Background: Clinical pharmacopsychology is an area of clinical psychology that is concerned with the application of clinimetric methods to the assessment of psychotropic effects of drugs on psychological functioning, and the interaction of such drugs with specific or non-specific treatment ingredients. Clinical pharmacopsychology derives its data from observational and controlled studies on clinical populations and refers to the therapeutic use of medical drugs, not to the effects of substances used for other purposes.
Method: Domains and operational settings of clinical pharmacopsychology are illustrated.
Results: The domains of clinical pharmacopsychology extend over several areas of application which encompass the psychological effects of psychotropic drugs (with particular emphasis on subclinical changes), the characteristics that predict responsiveness to treatment, the vulnerabilities induced by treatment (i.e., side effects, behavioral toxicity, iatrogenic comorbidity), and the interactions between drug therapy and psychological variables. A service for clinical pharmacopsychology is here proposed as an example of the innovative role of clinical psychology in medical settings.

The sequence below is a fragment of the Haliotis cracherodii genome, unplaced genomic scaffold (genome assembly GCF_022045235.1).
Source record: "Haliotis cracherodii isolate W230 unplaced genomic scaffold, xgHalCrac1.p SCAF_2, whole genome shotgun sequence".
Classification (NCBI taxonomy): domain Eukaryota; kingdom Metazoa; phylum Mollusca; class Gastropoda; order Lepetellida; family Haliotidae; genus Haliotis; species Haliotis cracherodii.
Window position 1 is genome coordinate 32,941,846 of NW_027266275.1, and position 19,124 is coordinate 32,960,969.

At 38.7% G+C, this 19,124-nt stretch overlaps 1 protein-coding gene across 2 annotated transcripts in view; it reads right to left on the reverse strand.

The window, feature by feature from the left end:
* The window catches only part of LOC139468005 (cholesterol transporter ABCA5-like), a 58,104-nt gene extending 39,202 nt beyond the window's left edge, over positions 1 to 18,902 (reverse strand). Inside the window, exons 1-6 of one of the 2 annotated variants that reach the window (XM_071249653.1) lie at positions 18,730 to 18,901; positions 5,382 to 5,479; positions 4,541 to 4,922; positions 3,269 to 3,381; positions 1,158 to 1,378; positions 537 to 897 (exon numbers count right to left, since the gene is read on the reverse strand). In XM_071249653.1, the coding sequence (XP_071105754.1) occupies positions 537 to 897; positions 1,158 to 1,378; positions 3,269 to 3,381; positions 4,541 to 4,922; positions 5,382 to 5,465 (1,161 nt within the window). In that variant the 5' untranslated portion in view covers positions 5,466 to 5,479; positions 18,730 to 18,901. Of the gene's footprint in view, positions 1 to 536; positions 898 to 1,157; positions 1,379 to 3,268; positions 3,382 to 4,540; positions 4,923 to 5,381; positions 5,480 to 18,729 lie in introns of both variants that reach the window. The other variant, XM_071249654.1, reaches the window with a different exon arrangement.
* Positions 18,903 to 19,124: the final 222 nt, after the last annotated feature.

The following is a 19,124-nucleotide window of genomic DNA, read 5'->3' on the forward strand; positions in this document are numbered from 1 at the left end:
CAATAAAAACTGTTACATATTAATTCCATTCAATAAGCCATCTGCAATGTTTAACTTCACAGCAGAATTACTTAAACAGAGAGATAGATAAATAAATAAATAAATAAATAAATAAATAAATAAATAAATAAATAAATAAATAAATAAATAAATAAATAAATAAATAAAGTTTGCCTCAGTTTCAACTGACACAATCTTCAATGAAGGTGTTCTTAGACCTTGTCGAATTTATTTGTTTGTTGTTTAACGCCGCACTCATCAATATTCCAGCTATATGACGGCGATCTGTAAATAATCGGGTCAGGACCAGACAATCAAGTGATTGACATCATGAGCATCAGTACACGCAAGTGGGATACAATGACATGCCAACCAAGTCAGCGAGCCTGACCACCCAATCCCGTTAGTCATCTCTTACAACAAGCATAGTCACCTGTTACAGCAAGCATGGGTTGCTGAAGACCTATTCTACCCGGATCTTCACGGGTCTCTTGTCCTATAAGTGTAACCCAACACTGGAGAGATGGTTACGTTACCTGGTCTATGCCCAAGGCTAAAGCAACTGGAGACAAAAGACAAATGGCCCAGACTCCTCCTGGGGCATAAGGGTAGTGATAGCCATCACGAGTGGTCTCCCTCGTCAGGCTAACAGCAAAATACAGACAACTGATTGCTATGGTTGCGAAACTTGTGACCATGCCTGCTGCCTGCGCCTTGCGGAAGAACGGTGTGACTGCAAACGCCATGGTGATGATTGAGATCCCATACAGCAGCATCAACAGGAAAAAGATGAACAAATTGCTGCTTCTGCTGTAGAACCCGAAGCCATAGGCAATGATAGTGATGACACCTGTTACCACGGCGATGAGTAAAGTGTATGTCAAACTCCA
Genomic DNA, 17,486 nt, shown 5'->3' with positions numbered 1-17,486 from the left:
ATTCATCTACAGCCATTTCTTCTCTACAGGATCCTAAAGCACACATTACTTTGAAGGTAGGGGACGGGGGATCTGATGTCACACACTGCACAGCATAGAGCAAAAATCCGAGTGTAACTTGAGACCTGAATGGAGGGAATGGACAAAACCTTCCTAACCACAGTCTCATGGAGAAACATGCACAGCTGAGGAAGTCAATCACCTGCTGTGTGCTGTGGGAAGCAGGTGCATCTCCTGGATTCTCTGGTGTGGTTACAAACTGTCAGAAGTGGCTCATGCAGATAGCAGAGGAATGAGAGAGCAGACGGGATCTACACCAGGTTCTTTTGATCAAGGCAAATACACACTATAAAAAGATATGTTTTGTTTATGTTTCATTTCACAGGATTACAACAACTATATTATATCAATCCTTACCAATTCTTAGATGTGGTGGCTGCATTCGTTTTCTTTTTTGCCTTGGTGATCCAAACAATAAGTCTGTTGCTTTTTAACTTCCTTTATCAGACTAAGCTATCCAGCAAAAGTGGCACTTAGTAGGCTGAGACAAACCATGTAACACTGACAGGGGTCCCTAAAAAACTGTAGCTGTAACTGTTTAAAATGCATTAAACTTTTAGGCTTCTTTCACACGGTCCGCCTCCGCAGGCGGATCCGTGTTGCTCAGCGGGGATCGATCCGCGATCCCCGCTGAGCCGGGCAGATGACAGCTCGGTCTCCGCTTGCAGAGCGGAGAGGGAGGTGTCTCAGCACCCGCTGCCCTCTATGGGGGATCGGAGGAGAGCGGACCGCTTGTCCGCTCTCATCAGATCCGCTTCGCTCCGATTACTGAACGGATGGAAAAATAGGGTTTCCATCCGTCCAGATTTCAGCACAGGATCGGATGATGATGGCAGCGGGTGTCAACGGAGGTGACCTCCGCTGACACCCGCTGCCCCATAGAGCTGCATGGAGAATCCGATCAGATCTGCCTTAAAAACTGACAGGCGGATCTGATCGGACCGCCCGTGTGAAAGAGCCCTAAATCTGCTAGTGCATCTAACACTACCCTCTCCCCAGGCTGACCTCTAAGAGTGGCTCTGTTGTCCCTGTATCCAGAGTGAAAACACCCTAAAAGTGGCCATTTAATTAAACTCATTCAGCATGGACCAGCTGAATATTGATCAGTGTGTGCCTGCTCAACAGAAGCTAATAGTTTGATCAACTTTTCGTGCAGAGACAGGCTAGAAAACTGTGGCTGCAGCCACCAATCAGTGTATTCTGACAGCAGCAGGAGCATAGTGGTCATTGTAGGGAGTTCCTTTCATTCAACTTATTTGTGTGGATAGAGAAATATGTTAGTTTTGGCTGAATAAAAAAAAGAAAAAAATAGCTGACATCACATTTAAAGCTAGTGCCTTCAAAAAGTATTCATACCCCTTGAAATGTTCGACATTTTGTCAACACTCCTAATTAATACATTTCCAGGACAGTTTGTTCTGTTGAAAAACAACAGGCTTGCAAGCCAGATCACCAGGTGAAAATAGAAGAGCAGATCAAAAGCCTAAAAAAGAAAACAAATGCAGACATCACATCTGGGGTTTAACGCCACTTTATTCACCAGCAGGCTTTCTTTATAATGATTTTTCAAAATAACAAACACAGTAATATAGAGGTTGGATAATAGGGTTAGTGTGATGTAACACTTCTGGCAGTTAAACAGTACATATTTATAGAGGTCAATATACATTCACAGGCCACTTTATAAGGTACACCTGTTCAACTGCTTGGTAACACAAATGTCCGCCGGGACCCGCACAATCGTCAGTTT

Conclusion: Clinical pharmacopsychology offers a unifying framework for the understanding of clinical phenomena in medical and psychiatric settings. Its aim is to provide a comprehensive assessment of the clinical important changes that are concerned with wanted and expected treatment effects; treatment-induced unwanted side effects; and the patient's own personal experience of a change in terms of well-being and/or quality of life. It is now time to practice clinical pharmacopsychology, creating ad hoc services in Europe.